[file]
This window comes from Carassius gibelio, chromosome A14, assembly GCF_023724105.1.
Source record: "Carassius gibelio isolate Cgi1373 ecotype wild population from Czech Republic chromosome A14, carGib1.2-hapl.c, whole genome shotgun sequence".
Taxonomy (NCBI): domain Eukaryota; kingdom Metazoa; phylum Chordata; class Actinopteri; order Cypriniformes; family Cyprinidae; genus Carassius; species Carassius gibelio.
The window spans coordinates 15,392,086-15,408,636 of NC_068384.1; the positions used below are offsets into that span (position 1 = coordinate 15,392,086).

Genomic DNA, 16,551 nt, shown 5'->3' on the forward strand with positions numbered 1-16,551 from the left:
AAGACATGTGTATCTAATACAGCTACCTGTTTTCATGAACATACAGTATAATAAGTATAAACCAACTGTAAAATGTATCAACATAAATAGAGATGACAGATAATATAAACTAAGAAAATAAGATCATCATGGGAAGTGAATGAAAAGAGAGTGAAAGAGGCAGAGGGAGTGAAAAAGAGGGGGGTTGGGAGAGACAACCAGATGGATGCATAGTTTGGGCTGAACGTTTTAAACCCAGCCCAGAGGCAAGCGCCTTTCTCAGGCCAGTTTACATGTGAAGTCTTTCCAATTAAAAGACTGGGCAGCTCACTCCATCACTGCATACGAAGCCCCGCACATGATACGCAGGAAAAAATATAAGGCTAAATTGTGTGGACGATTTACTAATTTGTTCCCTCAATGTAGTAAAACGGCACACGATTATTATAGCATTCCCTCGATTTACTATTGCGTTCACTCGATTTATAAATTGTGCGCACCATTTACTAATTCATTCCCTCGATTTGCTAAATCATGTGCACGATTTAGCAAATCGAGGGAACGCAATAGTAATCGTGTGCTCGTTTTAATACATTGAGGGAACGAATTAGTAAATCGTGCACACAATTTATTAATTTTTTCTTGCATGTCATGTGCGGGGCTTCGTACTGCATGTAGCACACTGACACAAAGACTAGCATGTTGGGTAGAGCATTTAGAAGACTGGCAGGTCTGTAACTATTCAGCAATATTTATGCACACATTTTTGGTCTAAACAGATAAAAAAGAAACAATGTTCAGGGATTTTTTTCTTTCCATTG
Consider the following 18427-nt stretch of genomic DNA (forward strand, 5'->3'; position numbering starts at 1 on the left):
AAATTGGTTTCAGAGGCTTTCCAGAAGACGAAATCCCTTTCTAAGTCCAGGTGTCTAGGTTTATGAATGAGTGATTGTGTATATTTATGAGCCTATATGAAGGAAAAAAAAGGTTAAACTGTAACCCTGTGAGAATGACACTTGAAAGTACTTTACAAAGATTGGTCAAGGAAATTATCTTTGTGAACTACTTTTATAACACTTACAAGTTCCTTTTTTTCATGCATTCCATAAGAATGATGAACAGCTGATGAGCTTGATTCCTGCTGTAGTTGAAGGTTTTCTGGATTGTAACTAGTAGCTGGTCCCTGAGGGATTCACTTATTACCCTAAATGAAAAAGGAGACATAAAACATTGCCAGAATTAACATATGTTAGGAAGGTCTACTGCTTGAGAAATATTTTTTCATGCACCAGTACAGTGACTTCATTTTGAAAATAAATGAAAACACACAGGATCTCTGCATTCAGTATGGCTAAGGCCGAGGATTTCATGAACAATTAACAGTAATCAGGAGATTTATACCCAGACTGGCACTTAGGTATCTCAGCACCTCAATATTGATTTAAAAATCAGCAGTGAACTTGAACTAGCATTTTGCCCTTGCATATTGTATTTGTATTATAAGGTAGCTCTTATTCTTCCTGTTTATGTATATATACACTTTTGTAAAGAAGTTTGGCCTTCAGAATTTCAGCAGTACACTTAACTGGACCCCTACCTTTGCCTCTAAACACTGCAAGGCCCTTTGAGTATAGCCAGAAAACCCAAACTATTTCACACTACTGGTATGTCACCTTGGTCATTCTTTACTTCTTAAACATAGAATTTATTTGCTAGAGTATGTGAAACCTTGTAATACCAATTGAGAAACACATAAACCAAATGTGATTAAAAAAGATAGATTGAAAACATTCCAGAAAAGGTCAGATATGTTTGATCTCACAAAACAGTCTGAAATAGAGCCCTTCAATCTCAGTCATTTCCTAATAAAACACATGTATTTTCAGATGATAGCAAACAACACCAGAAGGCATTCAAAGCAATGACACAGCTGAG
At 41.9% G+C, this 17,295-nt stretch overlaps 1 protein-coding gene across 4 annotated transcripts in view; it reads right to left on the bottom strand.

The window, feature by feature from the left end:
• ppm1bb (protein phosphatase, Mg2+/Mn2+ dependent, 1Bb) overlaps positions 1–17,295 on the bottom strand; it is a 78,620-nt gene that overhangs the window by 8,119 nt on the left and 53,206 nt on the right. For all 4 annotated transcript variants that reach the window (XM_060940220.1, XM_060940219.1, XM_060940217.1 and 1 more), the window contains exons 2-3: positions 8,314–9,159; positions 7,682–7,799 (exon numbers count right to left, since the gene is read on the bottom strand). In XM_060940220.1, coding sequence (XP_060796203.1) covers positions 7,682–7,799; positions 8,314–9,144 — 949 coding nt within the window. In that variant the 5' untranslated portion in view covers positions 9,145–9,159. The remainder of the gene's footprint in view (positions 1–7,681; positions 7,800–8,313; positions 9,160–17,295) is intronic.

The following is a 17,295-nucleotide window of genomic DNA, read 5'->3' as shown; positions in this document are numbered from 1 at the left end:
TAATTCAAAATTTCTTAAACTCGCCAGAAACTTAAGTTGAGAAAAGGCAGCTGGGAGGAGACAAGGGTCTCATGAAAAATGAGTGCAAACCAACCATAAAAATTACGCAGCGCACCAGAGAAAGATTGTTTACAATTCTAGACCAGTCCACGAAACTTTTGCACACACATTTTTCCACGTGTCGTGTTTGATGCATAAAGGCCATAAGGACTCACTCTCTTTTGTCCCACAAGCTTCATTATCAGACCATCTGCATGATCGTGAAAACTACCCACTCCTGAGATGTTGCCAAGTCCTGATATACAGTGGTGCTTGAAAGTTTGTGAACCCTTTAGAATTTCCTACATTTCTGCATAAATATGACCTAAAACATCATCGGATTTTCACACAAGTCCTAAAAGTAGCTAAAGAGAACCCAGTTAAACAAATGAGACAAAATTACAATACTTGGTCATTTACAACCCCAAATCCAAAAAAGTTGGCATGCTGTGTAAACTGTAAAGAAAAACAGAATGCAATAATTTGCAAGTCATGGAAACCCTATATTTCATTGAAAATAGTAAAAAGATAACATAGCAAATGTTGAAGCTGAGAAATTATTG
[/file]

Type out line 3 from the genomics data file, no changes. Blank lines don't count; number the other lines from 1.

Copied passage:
Taxonomy (NCBI): domain Eukaryota; kingdom Metazoa; phylum Chordata; class Actinopteri; order Cypriniformes; family Cyprinidae; genus Carassius; species Carassius gibelio.